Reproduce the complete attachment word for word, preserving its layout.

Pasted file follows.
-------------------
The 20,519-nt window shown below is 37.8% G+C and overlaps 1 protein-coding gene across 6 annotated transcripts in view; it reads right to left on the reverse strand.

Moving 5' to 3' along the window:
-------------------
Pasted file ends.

The 20,519-nt window shown below is 37.8% G+C and overlaps 1 protein-coding gene across 6 annotated transcripts in view; it reads right to left on the reverse strand.

Moving 5' to 3' along the window: